Soul City Chicago

Various Artists
FORMAT: Audio CD - 2 Disc
Release date: 16 Sep 2013


"Third in the excellent series compiled by Clive Richardson...traces the evolution of blues to soul" 4/5 Record Collector

"Clive Richardson has done an admirable job mixing the well known with the totally obscure to produce two fine collections" Blues & Rhythm

“well worth the trip...proving beyond all doubt that the Soul City express is the only way to travel” Vintage Rock

"Essential listening" 7/10 Vive Le Rock!

CAT No: FVDD172UPC TEXT: 5055311001722

Full details

Chicago Labels and the Dawn of Soul Music

Soul City Chicago provides examples of the emergent “uptown” style that became indicative of so many soul recordings from what has become known as the “classic era”. “Uptown” was descriptive of the sophistication of both arrangements and performances, with coarser, hard-edged recordings adapting into a more melodic and orchestrated sound without detracting from the intrinsic “soul” of the artists’ delivery. Soul City Chicago is the third instalment in Fantastic Voyage’s Soul City series, compiled and annotated by soul music authority Clive Richardson.

Chicago benefitted from the creative talents of arrangers including Riley Hampton, Carl Davis and Curtis Mayfield, the latter dividing his time between recording duties and production work. Among the labels, OKeh and the multi-imprint Chess empire were particularly receptive to recording artists with the new and progressively more sophisticated “uptown” style.

The main focal point of this anthology is Michigan Avenue, in the early 1960s a veritable hotbed of musical activity. There were George and Ernie Leaner with their cleverly-titled One-Derful label, Leonard and Phil Chess five blocks north with their eponymous company and, just across the street, Vivian Carter and Jimmy Bracken with Vee Jay Records. OKeh Records launched their Chicago soul venture in 1962 in hiring Carl Davis as producer, and examples from their catalogue also feature, along with tracks produced by city veteran Bill “Bunky” Sheppard.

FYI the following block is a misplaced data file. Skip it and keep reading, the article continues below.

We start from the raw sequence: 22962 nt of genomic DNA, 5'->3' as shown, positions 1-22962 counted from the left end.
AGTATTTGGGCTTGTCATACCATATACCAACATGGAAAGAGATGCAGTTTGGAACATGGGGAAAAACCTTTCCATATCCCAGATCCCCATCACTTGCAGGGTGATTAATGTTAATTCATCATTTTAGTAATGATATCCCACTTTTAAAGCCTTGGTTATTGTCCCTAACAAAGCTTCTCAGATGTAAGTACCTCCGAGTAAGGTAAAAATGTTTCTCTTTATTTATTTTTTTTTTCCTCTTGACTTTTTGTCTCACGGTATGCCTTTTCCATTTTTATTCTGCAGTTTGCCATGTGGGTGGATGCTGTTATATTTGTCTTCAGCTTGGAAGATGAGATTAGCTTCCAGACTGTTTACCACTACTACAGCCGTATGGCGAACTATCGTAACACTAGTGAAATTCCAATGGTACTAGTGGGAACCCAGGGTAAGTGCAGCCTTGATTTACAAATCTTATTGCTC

The Chess, OKeh and Vee Jay labels were all veterans of the rhythm & blues era, adjusting their roster and repertoire to accommodate changing musical styles in the new decade, Chess nudging their bluesmen towards the contemporary market, with Howlin’ Wolf, Little Milton and Buddy Guy reaping the benefit. Soulful ladies Etta James, Sugar Pie DeSanto and Betty Everett combine gritty R&B with mellow ballads on Disc One along with Billy Stewart and Jerry Butler, while Disc Two shines the spotlight on vocal groups including the developing Dells, the soulful Sheppards and some rare tracks by the Corsairs, along with hard-to-find discs by Dee Clark, Walter Jackson and Wade Flemons, the latter including early songs penned by Curtis Mayfield. All three companies were equally adept in adjusting their musical targets to gain maximum commercial impact, and Soul City Chicago is a showcase for their success in this respect.



  1. Something’s Got A Hold On Me (Etta James)
  2. Waiting For Charlie To Come Home (Etta James)
  3. Open Your Heart (Sugar Pie Desanto)
  4. Ask Me (Sugar Pie Desanto)
  5. Your Love Is Important To Me (Betty Everett)
  6. I’ve Got A Claim On You (Betty Everett)
  7. Losing Hand (Little Milton)
  8. So Mean To Me (Little Milton)
  9. You Can’t Judge A Book By The Cover (Bo Diddley)
  10. No More Lovin’ (Bo Diddley)
  11. Just Like I Treat You (Howlin’ Wolf)
  12. I Ain’t Superstitious (Howlin’ Wolf)
  13. Wang-Dang-Doodle (Howlin’ Wolf)
  14. Ten Years Ago (Buddy Guy)
  15. When My Left Eye Jumps (Buddy Guy)
  16. Doctor Feel-Good (Dr Feelgood & The Interns)
  17. Mister Moonlight (Dr Feelgood & The Interns)
  18. Rinky Dink (Dave “Baby” Cortez)
  19. Getting Right (Dave “Baby” Cortez)
  20. Reap What You Sow (Billy Stewart)
  21. Fat Boy (Billy Stewart)
  22. The Town I Live In (Mckinley Mitchell)
  23. No Love [Like My Love] (Mckinley Mitchell)
  24. All Of A Sudden (Mckinley Mitchell)
  25. I Found An Angel (Mckinley Mitchell)
  26. I’m So Glad (Mckinley Mitchell)
  27. Make It Easy On Yourself (Jerry Butler)
  28. It’s Too Late (Jerry Butler)
  29. A Little Too Much (Clarence “Frogman” Henry)
  30. I Wish I Could Say The Same (Clarence “Frogman” Henry)


  1. Father Knows Best (Radiants)
  2. One Day I’ll Show You (Radiants)
  3. Swinging Teens (Dells)
  4. Hold On To What You Got (Dells)
  5. The (Bossa Nova) Bird (Dells)
  6. Eternally (Dells)
  7. Walk On With The Duke Of Earl (Duke Of Earl)
  8. Duchess Of Earl (Pearlettes)
  9. Anytime (Vibrations)
  10. If He Don’t (Vibrations)
  11. HamBurger On A Bun (Vibrations)
  12. I’ll Take You Home (Corsairs)
  13. Sittin’ On Your Doorstep (Corsairs)
  14. At The Stroke Of Midnight (Corsairs)
  15. Listen To My Little Heart (Corsairs)
  16. Tragic (Sheppards)
  17. Come To Me (Sheppards)
  18. Loving You (Sheppards)
  19. Elevator Operator (Sheppards)
  20. I Don’t Want To Suffer (Walter Jackson)
  21. This World Of Mine (Walter Jackson)
  22. Hold On (Dee Clark)
  23. Always Together (Dee Clark)
  24. You Left Me (Gene Chandler)
  25. You Threw A Lucky Punch (Gene Chandler)
  26. Rainbow (Gene Chandler)
  27. Devil In Your Soul (Wade Flemons)
  28. At The Party (Wade Flemons)
  29. Half A Love (Wade Flemons)
  30. Welcome Stranger (Wade Flemons)